Pennsylvania’s ongoing medical liability insurance crisis has generated a rare alliance between the State’s doctors, health care professionals and their patients, culminating in a gathering in Harrisburg, sponsored by the Pennsylvania Medical Society (PMA). Returning legislators will be urged to take quick action to adopt needed reforms, particularly measures to curb the soaring amounts of recoveries from medical malpractice lawsuits.
Five days in late January, the 22, 23, 28, 29, and 30, have been designated as “Save Pennsylvania Medicine Days.” In addition, on January 29 at 1:30 p.m., the Pennsylvania Section of the American College of Obstetricians & Gynecologists will host a rally in the Capitol Rotunda “to highlight the need for corrections to abuse of the medical liability system that is dragging down health care for women.”
“Pennsylvania’s liability insurance crisis is having a chilling effect on patient care and patients are the ones being left out in the cold,” stated Howard A. Richter, MD, president of the Pennsylvania Medical Society and a neurosurgeon from Delaware County. The PMA warned that “reforms are desperately needed to control escalating insurance costs and to preserve the patient- doctor relationship.”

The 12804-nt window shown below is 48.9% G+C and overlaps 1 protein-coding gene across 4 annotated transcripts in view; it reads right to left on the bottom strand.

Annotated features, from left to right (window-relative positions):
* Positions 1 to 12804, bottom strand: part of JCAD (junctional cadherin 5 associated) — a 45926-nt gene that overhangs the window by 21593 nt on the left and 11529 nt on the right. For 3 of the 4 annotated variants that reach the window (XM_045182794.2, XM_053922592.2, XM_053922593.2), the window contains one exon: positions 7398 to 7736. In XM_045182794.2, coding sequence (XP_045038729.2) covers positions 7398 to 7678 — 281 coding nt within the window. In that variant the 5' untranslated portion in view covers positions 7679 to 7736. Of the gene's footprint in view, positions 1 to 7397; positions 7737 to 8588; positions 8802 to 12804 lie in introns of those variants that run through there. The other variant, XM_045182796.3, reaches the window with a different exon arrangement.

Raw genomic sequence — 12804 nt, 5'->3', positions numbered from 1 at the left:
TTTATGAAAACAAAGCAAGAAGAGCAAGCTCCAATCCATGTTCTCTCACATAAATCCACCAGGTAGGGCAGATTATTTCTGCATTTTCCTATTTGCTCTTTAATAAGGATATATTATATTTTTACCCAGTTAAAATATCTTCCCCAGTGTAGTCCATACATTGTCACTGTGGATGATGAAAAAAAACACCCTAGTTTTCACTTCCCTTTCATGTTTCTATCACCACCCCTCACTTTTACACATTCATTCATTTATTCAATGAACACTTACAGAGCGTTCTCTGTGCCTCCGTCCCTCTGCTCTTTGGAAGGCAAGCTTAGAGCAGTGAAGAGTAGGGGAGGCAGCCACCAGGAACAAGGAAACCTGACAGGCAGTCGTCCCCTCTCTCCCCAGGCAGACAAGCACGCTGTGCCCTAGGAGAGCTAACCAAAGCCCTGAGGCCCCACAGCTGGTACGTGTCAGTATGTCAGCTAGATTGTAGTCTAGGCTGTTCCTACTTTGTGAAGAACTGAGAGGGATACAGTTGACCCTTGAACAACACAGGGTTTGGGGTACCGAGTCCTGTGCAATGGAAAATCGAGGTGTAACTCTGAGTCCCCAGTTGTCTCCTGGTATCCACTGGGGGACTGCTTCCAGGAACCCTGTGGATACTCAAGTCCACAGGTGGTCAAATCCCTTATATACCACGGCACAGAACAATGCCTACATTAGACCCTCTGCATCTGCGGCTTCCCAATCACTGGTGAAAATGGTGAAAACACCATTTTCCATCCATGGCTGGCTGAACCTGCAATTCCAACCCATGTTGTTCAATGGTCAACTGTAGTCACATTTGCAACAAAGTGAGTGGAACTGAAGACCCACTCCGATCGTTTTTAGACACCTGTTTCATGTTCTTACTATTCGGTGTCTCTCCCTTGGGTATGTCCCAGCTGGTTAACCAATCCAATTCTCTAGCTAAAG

The PMA said the most urgent issues are patient safety, reform of the State’s Medical Professional Liability Catastrophe(CAT) Fund and lawsuit abuse. “Research clearly shows that as liability insurance costs go up, patients begin to experience inconveniences,” indicated Dr. Richter, who explained that recent statistics indicate a decline of specialists including obstetricians/gynecologists and orthopedic surgeons.
He added that a 2001 survey conducted by the PMA shows that 72 percent of doctors have either deferred the purchase of new medical equipment or have not hired much-needed staff as a result of the sudden and sharp increases in liability insurance.
The announcement, which coincides with the legislature’s reopening after the holidays, sited statistics showing that Pennsylvania has some of the country’s highest rates for liability insurance.”On the heels of a 21 to 60 percent increase in 2001, insurance carriers significantly raised their rates for 2002 as high as 70 percent.”
It blamed legal actions, sting that, “Driving premiums through the roof are excessive sums awarded in malpractice suits. Pennsylvania ranks second among states in terms of total payouts for medical litigation. For fiscal year 2000, Pennsylvania’s total was $352 million — nearly 10 percent of the national total.”
Dr. Richter concluded that the PMA wasn’t trying to abolish recoveries from malpractice suits, but to reform “our legal system so that it stops bleeding our health care system.”|”penn., doctors,, patients, gather, urge, med, mal, reform
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